Three months after surviving Hurricane Katrina in one of the most ravaged areas of New Orleans east, a young fire captain was killed. You can see the remarkable videotape that Captain Richard McCurley shot as he and his fire team worked during the worst week of Katrina by clicking the link below: "Katrina's Story: Captain Richard McCurley - Part 1".
T he hardest part for the crew was not the storm, but to say goodbye to a hero and a friend.
Captain McCurley was killed when his fire truck was smashed at an intersection in New Orleans east last December. He was responding to a routine gas leak, so common after the storm.
His videotaping of the week after Katrina made a lasting impression on the 32 men who served together during and after the storm.
While the tape means a lot them, it's Captain McCurley himself who made the biggest impression on the men he worked with.
"It's just hard to see him go like that," says New Orleans Firefighter Alan Boisdore. "We thought we made it through, you know. Everybody was getting comfortable. Just an accident."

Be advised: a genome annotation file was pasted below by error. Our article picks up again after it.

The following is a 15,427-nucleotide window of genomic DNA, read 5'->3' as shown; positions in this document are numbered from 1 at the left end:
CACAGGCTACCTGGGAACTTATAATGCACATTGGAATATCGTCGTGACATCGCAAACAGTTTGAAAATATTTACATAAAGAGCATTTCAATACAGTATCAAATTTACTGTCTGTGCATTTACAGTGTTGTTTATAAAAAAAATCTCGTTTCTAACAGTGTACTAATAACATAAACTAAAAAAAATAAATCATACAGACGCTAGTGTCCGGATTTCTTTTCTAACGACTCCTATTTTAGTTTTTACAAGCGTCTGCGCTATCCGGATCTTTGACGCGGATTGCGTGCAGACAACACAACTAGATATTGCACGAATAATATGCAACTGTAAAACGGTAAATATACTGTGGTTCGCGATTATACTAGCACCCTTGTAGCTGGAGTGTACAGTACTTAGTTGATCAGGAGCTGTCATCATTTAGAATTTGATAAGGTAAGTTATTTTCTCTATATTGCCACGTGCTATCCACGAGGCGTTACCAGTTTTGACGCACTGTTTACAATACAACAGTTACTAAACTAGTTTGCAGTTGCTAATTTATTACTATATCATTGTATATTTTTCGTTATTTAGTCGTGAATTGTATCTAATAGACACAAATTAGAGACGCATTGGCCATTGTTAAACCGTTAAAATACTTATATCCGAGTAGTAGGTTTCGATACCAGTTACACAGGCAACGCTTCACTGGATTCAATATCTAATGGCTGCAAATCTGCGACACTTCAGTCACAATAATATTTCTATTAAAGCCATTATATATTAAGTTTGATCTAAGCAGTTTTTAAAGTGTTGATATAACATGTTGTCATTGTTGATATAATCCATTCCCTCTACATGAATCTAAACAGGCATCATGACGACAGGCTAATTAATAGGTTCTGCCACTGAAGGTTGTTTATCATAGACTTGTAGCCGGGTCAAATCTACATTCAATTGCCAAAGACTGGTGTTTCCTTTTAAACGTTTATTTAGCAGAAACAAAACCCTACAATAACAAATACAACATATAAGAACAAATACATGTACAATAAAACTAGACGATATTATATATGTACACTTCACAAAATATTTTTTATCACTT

After surviving Katrina and losing their friend a few months later, the firefighters struggle to understand why. How could a man survive such a harrowing ordeal as Katrina only to be killed in a wreck?
Even as McCurley was drawing his final breaths on this Earth, he was concerned for the other injured men in his truck.
"It was stated that his last act as a fireman was to call for help for the men who was trapped, according to Captain Joe Fincher, an action that does not surprise those who worked with McCurley.
"He always thought of himself last," Fire Chief Charles Parent tells 9 News. "He was always looking out for somebody else."
That day has an even more bizarre twist for Alan Boisdore. You see, McCurley ordered Boisdore off the pumper truck that wrecked, after Boisdore injured his toe earlier that day.
"Just that close. I could have been on that truck too, and I could've had a wreck. Cause I was just gonna wrap it up," says Boisdore, fighting back tears. "I'm sorry."
Captain Richard McCurley was often referred to as "Rickey" by those who knew him best.
Very little has been said about the New Orleans firefighters' role during Katrina, but McCurley's video is proof positive about how they performed.